The Met: Live in HD, the Metropolitan Opera’s award-winning series of high-definition live cinema simulcasts, will begin its 11th season on October 8 with the 100th transmission in series history, a new production of Wagner’s Tristan und Isolde conducted by Sir Simon Rattle, directed by Mariusz Treliński, and starring Nina Stemme—the world’s preeminent Isolde.
Live in HD audiences around the world will see 10 live performances from the Met’s 2016-17 season, which celebrates the company’s 50th anniversary at Lincoln Center. This season’s HD transmissions include five new productions from the Met season and three operas new to the series. The Met: Live in HD is the largest provider of alternative cinema content in the world, with more than 19 million tickets sold over the first 10 years of the series. The series brings live Met performances to more than 2,000 movie theaters in 70 countries around the world.
“As we approach our historic 100th live transmission, we’re particularly grateful to the thousands of artists and technicians who strive to make each show better than the last, and to the hundreds of thousands of audience members who fill cinemas around the world on Saturdays in quest of the Met,” said Met General Manager Peter Gelb.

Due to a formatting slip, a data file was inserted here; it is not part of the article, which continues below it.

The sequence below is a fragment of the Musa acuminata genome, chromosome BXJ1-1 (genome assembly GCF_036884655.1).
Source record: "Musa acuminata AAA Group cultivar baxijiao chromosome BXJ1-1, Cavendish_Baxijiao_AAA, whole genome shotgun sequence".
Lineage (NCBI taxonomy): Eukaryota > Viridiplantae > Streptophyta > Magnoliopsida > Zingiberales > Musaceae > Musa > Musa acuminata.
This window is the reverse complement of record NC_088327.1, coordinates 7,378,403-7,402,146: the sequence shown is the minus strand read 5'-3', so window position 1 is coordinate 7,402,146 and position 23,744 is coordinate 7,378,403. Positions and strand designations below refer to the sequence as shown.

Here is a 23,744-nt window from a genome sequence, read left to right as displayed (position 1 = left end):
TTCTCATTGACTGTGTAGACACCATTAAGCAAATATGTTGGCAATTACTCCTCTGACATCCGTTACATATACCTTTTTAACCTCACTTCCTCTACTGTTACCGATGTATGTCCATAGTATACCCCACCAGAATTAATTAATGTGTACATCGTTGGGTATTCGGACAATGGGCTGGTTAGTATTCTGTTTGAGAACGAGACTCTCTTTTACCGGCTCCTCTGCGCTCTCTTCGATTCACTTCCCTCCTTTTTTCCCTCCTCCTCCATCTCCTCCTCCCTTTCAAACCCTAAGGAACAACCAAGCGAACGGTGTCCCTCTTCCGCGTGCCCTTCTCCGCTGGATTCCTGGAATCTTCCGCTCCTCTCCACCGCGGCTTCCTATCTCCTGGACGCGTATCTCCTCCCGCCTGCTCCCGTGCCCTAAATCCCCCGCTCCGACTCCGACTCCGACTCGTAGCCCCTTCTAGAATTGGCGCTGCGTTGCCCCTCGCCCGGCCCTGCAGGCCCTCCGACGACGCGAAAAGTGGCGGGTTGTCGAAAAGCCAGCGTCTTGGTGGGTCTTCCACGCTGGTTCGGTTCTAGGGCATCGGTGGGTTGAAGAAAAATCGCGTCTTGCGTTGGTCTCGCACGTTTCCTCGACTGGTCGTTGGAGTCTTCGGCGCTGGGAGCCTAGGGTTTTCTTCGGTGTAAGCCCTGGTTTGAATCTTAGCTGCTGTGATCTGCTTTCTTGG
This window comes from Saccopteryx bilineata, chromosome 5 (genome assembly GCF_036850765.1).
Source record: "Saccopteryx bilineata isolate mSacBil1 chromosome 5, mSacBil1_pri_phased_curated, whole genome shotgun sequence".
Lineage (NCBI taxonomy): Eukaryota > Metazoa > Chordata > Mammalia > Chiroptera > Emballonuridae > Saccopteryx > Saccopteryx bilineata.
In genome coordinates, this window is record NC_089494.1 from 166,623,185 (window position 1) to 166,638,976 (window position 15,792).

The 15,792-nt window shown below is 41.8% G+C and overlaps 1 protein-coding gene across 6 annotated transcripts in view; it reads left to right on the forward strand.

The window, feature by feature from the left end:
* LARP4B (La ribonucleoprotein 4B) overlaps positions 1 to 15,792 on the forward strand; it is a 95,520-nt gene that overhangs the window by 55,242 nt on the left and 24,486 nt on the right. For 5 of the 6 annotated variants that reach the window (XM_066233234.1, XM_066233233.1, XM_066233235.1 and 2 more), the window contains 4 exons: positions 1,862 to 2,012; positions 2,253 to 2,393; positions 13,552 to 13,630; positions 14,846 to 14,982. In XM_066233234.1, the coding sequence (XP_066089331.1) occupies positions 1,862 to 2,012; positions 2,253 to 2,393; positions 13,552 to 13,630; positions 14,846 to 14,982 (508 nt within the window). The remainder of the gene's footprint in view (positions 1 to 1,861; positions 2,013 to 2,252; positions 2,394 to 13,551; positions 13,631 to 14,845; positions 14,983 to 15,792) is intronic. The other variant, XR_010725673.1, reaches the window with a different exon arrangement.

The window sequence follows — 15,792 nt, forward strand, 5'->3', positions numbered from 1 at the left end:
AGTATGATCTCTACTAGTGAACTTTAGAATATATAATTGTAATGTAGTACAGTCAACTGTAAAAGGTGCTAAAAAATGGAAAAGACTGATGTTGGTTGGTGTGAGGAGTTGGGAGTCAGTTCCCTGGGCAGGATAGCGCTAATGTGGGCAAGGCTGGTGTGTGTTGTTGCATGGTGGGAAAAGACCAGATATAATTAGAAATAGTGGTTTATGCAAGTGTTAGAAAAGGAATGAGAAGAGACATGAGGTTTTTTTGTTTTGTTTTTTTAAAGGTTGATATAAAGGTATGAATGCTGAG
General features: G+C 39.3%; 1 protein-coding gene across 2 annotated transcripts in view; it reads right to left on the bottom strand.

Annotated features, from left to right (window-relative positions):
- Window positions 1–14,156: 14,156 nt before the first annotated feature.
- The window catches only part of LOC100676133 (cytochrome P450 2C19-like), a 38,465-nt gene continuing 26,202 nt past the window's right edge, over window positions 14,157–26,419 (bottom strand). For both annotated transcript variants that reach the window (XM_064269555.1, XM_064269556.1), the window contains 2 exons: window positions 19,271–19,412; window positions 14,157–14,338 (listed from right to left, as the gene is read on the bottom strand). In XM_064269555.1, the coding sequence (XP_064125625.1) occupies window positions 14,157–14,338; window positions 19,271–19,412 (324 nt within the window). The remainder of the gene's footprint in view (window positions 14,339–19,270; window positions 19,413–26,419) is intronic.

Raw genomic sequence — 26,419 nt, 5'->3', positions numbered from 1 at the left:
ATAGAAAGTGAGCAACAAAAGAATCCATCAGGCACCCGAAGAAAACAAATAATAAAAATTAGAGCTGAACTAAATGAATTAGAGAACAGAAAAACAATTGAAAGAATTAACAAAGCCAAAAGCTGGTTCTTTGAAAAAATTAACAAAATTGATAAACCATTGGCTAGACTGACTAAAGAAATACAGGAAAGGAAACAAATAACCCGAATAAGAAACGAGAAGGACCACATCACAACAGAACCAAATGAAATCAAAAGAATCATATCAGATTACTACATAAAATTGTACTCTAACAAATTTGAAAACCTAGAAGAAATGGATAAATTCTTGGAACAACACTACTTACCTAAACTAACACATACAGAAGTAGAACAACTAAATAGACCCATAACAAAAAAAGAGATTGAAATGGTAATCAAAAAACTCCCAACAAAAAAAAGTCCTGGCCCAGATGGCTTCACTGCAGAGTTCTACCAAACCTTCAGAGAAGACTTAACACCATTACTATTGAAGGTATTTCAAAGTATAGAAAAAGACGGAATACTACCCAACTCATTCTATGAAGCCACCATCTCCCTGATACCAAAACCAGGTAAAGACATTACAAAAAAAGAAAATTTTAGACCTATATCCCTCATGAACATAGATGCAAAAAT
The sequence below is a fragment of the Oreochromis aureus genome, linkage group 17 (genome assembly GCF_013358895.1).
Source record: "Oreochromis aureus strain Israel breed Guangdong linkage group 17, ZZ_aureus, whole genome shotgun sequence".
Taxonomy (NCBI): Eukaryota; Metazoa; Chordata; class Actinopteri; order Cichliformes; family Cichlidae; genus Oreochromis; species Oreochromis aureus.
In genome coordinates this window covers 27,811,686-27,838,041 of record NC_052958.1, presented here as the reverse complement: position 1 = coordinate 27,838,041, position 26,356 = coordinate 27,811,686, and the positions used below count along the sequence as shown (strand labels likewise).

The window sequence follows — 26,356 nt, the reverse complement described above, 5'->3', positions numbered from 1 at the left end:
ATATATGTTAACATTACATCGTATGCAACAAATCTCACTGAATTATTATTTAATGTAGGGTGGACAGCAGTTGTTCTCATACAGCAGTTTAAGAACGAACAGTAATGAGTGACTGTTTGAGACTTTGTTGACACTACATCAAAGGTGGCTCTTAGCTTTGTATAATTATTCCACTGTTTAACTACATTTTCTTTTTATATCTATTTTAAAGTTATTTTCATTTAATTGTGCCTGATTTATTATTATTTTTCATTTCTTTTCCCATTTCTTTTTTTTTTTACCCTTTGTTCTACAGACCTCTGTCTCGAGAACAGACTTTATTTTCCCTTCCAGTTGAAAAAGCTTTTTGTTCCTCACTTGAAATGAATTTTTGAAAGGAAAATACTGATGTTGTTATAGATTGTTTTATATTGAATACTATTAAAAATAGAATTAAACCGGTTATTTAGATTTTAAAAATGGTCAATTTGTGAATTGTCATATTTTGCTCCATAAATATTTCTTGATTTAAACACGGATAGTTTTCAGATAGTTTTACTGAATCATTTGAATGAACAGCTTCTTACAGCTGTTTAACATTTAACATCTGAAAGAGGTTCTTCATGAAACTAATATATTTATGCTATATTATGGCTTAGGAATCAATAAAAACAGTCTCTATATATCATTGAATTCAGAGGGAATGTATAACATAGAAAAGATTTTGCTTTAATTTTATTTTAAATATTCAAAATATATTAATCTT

The 2016-17 Live in HD season will feature the series’ first broadcasts of Kaija Saariaho’s 2000 opera L’Amour de Loin, which has its Met premiere this season; Verdi’s early Biblical epic Nabucco, starring Plácido Domingo in the title role; and Mozart’s Idomeneo, conducted by Met Music Director James Levine. In addition to the new productions of Tristan und Isolde and L’Amour de Loin, Live in HD audiences will see the Met’s new stagings of Gounod’s Roméo et Juliette, starring Diana Damrau and Vittorio Grigolo; Dvořák’s Rusalka, with Kristine Opolais in her first Met performances of her international breakthrough role; and Strauss’s Der Rosenkavalier, with Renée Fleming as the Marschallin and Elīna Garanča as Octavian. The season will also feature Mozart’s Don Giovanni, with Simon Keenlyside in his first Met performances of the rakish title character; Verdi’s La Traviata, with Sonya Yoncheva as the doomed Violetta; and Tchaikovsky’s Eugene Onegin, with Anna Netrebko repeating one of her great triumphs of recent seasons opposite the Onegin of Dmitri Hvorostovsky.
Sponsored locally by Wayland & Marion Cato and the Christine Gempp Love Foundation with additional support from The Witzel Foundation, Fletcher Construction Co. and Susan Heyneman and also supported by Isabel Wallop, Lollie B. Plank, and The John B. & Dorothy D. Duncan Music for Sheridan Foundation